Utility of Peripherin Versus MAP-2 and Calretinin in the Evaluation of Hirschsprung Disease APPLIED IMMUNOHISTOCHEMISTRY & MOLECULAR MORPHOLOGY Chisholm, K. M., Longacre, T. A. 2016; 24 (9): 627-632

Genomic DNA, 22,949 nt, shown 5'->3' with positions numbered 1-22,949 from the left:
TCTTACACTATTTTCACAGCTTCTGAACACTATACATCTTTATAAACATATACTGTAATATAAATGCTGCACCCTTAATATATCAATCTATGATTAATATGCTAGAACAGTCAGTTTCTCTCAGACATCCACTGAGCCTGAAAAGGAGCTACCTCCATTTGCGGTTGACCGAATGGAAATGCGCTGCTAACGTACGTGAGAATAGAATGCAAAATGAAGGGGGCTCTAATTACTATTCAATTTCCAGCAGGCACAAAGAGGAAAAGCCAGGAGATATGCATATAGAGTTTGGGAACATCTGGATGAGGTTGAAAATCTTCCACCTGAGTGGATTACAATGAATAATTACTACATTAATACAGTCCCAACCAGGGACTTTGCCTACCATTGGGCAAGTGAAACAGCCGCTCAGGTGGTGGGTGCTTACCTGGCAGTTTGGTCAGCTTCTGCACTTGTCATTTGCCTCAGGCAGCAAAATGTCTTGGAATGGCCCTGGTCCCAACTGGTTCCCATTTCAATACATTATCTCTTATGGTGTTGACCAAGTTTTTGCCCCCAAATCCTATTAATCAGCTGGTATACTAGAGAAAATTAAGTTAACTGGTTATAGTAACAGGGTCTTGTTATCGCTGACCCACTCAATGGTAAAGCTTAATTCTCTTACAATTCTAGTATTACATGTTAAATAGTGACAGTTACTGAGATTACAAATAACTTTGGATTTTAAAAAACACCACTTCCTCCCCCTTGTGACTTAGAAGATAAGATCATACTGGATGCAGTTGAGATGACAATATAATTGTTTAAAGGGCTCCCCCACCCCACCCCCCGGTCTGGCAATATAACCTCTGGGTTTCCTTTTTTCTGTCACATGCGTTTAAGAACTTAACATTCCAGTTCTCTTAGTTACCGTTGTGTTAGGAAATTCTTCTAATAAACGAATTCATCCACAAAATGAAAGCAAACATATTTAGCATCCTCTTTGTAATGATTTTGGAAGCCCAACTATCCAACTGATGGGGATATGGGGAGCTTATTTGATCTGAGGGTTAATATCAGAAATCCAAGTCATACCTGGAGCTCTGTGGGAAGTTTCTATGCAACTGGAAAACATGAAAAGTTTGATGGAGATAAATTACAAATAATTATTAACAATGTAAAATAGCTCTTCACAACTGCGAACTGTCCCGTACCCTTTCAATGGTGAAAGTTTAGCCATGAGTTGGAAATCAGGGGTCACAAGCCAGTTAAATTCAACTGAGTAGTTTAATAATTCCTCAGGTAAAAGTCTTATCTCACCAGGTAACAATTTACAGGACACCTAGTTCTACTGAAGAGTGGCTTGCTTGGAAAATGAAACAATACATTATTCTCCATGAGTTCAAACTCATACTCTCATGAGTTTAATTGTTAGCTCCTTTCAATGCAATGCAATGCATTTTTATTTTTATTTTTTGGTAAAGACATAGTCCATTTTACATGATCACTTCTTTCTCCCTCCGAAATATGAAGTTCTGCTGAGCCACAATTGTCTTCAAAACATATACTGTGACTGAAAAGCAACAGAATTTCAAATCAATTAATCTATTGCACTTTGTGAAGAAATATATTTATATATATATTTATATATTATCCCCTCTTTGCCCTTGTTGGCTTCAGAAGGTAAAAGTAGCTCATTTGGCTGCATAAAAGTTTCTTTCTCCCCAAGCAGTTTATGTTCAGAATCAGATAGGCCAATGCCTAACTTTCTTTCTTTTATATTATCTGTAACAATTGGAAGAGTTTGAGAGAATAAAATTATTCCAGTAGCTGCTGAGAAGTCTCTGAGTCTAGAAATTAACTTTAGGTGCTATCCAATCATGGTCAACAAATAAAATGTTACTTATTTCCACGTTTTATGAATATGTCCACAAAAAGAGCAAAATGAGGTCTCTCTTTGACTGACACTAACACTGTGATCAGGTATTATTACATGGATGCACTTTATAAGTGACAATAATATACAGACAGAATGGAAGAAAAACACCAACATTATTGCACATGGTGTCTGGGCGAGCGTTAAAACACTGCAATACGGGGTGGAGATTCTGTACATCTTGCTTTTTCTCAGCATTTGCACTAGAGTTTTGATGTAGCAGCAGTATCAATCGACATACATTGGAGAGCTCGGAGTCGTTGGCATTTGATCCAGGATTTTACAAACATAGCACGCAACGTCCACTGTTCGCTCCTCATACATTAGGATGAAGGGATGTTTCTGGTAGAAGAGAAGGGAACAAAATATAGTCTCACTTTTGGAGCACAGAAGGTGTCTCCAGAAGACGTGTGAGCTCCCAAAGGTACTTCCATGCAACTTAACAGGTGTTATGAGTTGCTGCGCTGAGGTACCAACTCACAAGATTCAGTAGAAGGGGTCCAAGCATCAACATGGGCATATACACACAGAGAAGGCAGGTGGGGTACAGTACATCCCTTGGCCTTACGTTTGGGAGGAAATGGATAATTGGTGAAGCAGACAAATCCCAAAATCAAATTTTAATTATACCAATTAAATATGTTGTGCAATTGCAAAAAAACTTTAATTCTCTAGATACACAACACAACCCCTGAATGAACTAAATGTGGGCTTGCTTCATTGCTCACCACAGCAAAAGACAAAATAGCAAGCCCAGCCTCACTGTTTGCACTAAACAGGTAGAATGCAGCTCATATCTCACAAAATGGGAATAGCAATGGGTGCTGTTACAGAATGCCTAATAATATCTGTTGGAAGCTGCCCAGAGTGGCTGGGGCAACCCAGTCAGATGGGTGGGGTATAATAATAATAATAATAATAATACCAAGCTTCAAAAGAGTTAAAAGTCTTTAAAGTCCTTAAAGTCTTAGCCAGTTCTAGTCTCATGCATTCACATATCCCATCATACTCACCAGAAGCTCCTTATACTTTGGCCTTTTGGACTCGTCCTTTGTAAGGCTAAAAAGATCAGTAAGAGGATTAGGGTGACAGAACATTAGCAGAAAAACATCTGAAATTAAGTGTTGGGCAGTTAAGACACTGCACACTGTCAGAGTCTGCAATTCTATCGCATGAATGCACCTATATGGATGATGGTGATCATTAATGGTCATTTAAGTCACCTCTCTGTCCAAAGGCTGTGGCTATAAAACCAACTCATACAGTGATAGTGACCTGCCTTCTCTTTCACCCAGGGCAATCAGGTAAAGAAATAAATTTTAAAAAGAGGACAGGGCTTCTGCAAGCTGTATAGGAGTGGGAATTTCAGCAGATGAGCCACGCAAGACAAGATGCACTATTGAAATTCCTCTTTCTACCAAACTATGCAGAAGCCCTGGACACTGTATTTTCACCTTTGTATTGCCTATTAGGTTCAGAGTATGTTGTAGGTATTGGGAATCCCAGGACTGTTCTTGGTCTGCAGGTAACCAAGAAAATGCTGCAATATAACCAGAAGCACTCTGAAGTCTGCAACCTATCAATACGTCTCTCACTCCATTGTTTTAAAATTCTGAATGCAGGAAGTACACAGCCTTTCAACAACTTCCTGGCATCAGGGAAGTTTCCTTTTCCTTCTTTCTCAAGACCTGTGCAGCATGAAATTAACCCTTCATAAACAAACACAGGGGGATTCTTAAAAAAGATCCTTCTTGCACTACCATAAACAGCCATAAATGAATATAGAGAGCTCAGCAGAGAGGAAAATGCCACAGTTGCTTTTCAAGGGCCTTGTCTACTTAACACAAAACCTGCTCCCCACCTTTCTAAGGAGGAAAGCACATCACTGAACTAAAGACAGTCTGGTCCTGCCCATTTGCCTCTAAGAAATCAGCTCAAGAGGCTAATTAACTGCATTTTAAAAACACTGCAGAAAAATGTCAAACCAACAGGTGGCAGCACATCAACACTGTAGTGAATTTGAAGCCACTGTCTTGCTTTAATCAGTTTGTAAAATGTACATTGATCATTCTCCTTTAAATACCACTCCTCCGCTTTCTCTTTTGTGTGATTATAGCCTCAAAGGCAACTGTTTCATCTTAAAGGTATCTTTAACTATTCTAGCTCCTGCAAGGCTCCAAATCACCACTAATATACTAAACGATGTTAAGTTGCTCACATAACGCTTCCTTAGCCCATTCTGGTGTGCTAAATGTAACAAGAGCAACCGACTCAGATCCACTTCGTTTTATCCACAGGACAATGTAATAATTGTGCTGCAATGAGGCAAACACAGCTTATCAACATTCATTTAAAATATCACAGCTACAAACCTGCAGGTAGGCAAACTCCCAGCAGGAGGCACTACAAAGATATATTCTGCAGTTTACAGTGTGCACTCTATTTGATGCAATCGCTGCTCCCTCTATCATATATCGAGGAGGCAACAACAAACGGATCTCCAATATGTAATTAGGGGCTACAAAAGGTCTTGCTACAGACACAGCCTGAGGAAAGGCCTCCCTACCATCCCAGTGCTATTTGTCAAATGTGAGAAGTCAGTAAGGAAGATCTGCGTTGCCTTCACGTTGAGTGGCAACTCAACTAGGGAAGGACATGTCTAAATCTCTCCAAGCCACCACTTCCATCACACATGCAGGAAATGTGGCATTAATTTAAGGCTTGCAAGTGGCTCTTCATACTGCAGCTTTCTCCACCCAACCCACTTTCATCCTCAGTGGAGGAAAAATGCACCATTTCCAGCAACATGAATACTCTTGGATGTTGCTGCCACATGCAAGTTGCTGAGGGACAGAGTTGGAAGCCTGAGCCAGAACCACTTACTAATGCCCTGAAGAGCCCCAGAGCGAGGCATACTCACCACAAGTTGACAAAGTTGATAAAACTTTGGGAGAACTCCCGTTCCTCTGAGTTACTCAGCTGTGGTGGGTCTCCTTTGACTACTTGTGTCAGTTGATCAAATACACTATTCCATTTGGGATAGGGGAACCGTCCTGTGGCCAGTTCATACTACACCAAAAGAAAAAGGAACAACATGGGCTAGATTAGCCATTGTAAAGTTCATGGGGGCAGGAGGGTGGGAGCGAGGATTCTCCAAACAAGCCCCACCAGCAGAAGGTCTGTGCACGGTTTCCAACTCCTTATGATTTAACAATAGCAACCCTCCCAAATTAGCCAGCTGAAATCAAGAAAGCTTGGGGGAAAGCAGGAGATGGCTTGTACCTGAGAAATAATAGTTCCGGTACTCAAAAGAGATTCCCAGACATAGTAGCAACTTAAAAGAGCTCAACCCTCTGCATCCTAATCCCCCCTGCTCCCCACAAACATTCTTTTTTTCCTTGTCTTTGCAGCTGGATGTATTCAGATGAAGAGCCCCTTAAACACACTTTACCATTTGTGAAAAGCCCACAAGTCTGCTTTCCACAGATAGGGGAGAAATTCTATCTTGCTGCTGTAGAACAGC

Hirschsprung disease (HD) is a congenital malformation resulting from the lack of migration of ganglion cells in the colon. The absence of ganglion cells in rectal suction biopsies aids in diagnosis, but evaluation of these small biopsies can be difficult. In this study, we compare the microtubule-associated protein-2 (MAP-2), calretinin, and peripherin immunohistochemical stains in 237 selected biopsies performed to rule out HD. By H&E stain, a total of 78 biopsies had ganglion cells, whereas 83 biopsies had no ganglion cells, and an additional 76 biopsies were equivocal for ganglion cells. Of the 78 biopsies with ganglion cells, MAP-2 was positive in 73 (94%), calretinin in 76 (97%), and peripherin in 78 (100%). Of the 83 biopsies with no ganglion cells, calretinin and peripherin highlighted nerve fibrils and ganglion cells, respectively, in 3 biopsies, whereas MAP-2 was positive in only 1 biopsy. Of the 76 biopsies equivocal for ganglion cells, 16 cases were positive by all 3 stains, an additional case by both calretinin and peripherin, and 2 cases by peripherin only. All of the newly positive biopsies were from patients without HD. This study demonstrates that peripherin is superior in helping to rule out HD in these small biopsies, highlighting ganglion cells in virtually all cases with ganglion cells, whereas MAP-2 and calretinin are less sensitive for identification of ganglion cells and nerve fibrils, respectively. In patients with HD, a panel using calretinin and peripherin with or without MAP-2 may be most helpful in identifying transition zones.

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